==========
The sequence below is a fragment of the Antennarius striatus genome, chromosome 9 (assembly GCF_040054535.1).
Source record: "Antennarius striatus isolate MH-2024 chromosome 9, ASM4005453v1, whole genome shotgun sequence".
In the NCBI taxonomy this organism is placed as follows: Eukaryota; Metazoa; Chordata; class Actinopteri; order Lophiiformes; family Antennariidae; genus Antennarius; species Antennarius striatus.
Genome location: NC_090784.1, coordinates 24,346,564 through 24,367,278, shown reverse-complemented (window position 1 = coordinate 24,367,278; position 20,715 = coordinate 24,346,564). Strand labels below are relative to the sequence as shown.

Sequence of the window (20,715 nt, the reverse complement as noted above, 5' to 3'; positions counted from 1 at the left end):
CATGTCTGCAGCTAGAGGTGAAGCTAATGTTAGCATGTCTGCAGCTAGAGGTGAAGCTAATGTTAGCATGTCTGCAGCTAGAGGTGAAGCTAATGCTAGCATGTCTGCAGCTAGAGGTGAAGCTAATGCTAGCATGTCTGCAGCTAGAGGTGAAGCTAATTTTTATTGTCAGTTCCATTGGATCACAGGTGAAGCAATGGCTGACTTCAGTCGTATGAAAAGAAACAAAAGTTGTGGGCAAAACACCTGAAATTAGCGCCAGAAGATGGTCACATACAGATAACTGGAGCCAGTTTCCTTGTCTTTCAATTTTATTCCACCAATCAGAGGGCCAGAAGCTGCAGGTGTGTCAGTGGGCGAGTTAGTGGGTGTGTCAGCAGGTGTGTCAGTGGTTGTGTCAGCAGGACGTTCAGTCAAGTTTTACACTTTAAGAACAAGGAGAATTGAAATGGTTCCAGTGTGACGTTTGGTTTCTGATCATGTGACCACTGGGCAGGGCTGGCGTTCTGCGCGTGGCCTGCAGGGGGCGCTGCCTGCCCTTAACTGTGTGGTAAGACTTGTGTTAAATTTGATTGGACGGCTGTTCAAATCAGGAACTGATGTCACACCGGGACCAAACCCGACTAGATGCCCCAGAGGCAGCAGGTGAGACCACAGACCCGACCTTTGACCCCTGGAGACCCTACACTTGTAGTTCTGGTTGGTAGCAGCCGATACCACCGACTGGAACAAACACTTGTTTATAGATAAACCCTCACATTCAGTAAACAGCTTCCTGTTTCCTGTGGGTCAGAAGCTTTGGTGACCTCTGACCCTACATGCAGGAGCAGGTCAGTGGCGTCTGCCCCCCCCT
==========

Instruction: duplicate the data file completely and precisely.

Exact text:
The sequence below is a fragment of the Antennarius striatus genome, chromosome 9 (assembly GCF_040054535.1).
Source record: "Antennarius striatus isolate MH-2024 chromosome 9, ASM4005453v1, whole genome shotgun sequence".
In the NCBI taxonomy this organism is placed as follows: Eukaryota; Metazoa; Chordata; class Actinopteri; order Lophiiformes; family Antennariidae; genus Antennarius; species Antennarius striatus.
Genome location: NC_090784.1, coordinates 24,346,564 through 24,367,278, shown reverse-complemented (window position 1 = coordinate 24,367,278; position 20,715 = coordinate 24,346,564). Strand labels below are relative to the sequence as shown.

Sequence of the window (20,715 nt, the reverse complement as noted above, 5' to 3'; positions counted from 1 at the left end):
CATGTCTGCAGCTAGAGGTGAAGCTAATGTTAGCATGTCTGCAGCTAGAGGTGAAGCTAATGTTAGCATGTCTGCAGCTAGAGGTGAAGCTAATGCTAGCATGTCTGCAGCTAGAGGTGAAGCTAATGCTAGCATGTCTGCAGCTAGAGGTGAAGCTAATTTTTATTGTCAGTTCCATTGGATCACAGGTGAAGCAATGGCTGACTTCAGTCGTATGAAAAGAAACAAAAGTTGTGGGCAAAACACCTGAAATTAGCGCCAGAAGATGGTCACATACAGATAACTGGAGCCAGTTTCCTTGTCTTTCAATTTTATTCCACCAATCAGAGGGCCAGAAGCTGCAGGTGTGTCAGTGGGCGAGTTAGTGGGTGTGTCAGCAGGTGTGTCAGTGGTTGTGTCAGCAGGACGTTCAGTCAAGTTTTACACTTTAAGAACAAGGAGAATTGAAATGGTTCCAGTGTGACGTTTGGTTTCTGATCATGTGACCACTGGGCAGGGCTGGCGTTCTGCGCGTGGCCTGCAGGGGGCGCTGCCTGCCCTTAACTGTGTGGTAAGACTTGTGTTAAATTTGATTGGACGGCTGTTCAAATCAGGAACTGATGTCACACCGGGACCAAACCCGACTAGATGCCCCAGAGGCAGCAGGTGAGACCACAGACCCGACCTTTGACCCCTGGAGACCCTACACTTGTAGTTCTGGTTGGTAGCAGCCGATACCACCGACTGGAACAAACACTTGTTTATAGATAAACCCTCACATTCAGTAAACAGCTTCCTGTTTCCTGTGGGTCAGAAGCTTTGGTGACCTCTGACCCTACATGCAGGAGCAGGTCAGTGGCGTCTGCCCCCCCCT